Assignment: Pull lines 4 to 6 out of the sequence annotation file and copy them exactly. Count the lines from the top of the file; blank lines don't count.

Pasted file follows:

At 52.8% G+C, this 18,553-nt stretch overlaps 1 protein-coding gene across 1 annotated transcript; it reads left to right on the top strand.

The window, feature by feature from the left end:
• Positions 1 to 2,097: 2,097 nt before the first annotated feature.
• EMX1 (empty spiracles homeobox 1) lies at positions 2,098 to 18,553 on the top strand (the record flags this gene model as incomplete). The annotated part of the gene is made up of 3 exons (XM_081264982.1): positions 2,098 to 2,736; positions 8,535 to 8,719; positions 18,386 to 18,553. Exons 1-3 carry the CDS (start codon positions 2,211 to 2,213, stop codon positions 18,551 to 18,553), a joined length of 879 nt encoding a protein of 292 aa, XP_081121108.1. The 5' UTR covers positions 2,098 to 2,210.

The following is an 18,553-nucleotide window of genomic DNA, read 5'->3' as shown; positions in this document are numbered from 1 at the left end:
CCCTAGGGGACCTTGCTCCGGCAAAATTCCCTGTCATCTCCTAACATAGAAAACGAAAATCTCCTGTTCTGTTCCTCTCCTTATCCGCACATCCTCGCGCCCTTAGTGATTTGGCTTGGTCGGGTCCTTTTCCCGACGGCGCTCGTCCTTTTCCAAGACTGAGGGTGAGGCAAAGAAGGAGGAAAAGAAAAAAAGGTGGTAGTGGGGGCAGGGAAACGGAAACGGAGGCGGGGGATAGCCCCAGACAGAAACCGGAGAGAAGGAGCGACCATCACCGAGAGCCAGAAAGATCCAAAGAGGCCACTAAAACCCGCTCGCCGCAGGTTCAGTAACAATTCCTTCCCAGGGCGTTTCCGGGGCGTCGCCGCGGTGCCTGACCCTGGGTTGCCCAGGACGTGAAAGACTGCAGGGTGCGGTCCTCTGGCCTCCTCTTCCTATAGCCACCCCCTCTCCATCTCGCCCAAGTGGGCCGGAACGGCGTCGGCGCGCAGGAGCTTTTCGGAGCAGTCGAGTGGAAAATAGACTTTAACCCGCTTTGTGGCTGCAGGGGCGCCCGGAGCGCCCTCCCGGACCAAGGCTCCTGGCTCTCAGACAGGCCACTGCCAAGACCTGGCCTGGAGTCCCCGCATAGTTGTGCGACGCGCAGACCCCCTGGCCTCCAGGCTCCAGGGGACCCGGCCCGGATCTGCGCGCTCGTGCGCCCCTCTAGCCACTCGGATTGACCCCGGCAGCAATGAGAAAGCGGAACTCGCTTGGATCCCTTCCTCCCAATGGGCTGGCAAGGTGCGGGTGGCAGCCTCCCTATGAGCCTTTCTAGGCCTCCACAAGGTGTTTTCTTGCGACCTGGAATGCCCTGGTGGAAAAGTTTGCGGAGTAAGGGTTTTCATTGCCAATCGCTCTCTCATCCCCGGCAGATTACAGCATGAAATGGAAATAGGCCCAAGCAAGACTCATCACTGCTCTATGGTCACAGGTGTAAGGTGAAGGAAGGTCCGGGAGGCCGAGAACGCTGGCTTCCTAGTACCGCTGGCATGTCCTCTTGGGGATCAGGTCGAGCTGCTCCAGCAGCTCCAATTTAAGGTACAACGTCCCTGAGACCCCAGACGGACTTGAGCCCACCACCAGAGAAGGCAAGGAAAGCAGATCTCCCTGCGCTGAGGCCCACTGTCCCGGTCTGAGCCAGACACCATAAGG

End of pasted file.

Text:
• EMX1 (empty spiracles homeobox 1) lies at positions 2,098 to 18,553 on the top strand (the record flags this gene model as incomplete). The annotated part of the gene is made up of 3 exons (XM_081264982.1): positions 2,098 to 2,736; positions 8,535 to 8,719; positions 18,386 to 18,553. Exons 1-3 carry the CDS (start codon positions 2,211 to 2,213, stop codon positions 18,551 to 18,553), a joined length of 879 nt encoding a protein of 292 aa, XP_081121108.1. The 5' UTR covers positions 2,098 to 2,210.

The following is an 18,553-nucleotide window of genomic DNA, read 5'->3' as shown; positions in this document are numbered from 1 at the left end:
CCCTAGGGGACCTTGCTCCGGCAAAATTCCCTGTCATCTCCTAACATAGAAAACGAAAATCTCCTGTTCTGTTCCTCTCCTTATCCGCACATCCTCGCGCCCTTAGTGATTTGGCTTGGTCGGGTCCTTTTCCCGACGGCGCTCGTCCTTTTCCAAGACTGAGGGTGAGGCAAAGAAGGAGGAAAAGAAAAAAAGGTGGTAGTGGGGGCAGGGAAACGGAAACGGAGGCGGGGGATAGCCCCAGACAGAAACCGGAGAGAAGGAGCGACCATCACCGAGAGCCAGAAAGATCCAAAGAGGCCACTAAAACCCGCTCGCCGCAGGTTCAGTAACAATTCCTTCCCAGGGCGTTTCCGGGGCGTCGCCGCGGTGCCTGACCCTGGGTTGCCCAGGACGTGAAAGACTGCAGGGTGCGGTCCTCTGGCCTCCTCTTCCTATAGCCACCCCCTCTCCATCTCGCCCAAGTGGGCCGGAACGGCGTCGGCGCGCAGGAGCTTTTCGGAGCAGTCGAGTGGAAAATAGACTTTAACCCGCTTTGTGGCTGCAGGGGCGCCCGGAGCGCCCTCCCGGACCAAGGCTCCTGGCTCTCAGACAGGCCACTGCCAAGACCTGGCCTGGAGTCCCCGCATAGTTGTGCGACGCGCAGACCCCCTGGCCTCCAGGCTCCAGGGGACCCGGCCCGGATCTGCGCGCTCGTGCGCCCCTCTAGCCACTCGGATTGACCCCGGCAGCAATGAGAAAGCGGAACTCGCTTGGATCCCTTCCTCCCAATGGGCTGGCAAGGTGCGGGTGGCAGCCTCCCTATGAGCCTTTCTAGGCCTCCACAAGGTGTTTTCTTGCGACCTGGAATGCCCTGGTGGAAAAGTTTGCGGAGTAAGGGTTTTCATTGCCAATCGCTCTCTCATCCCCGGCAGATTACAGCATGAAATGGAAATAGGCCCAAGCAAGACTCATCACTGCTCTATGGTCACAGGTGTAAGGTGAAGGAAGGTCCGGGAGGCCGAGAACGCTGGCTTCCTAGTACCGCTGGCATGTCCTCTTGGGGATCAGGTCGAGCTGCTCCAGCAGCTCCAATTTAAGGTACAACGTCCCTGAGACCCCAGACGGACTTGAGCCCACCACCAGAGAAGGCAAGGAAAGCAGATCTCCCTGCGCTGAGGCCCACTGTCCCGGTCTGAGCCAGACACCATAAGG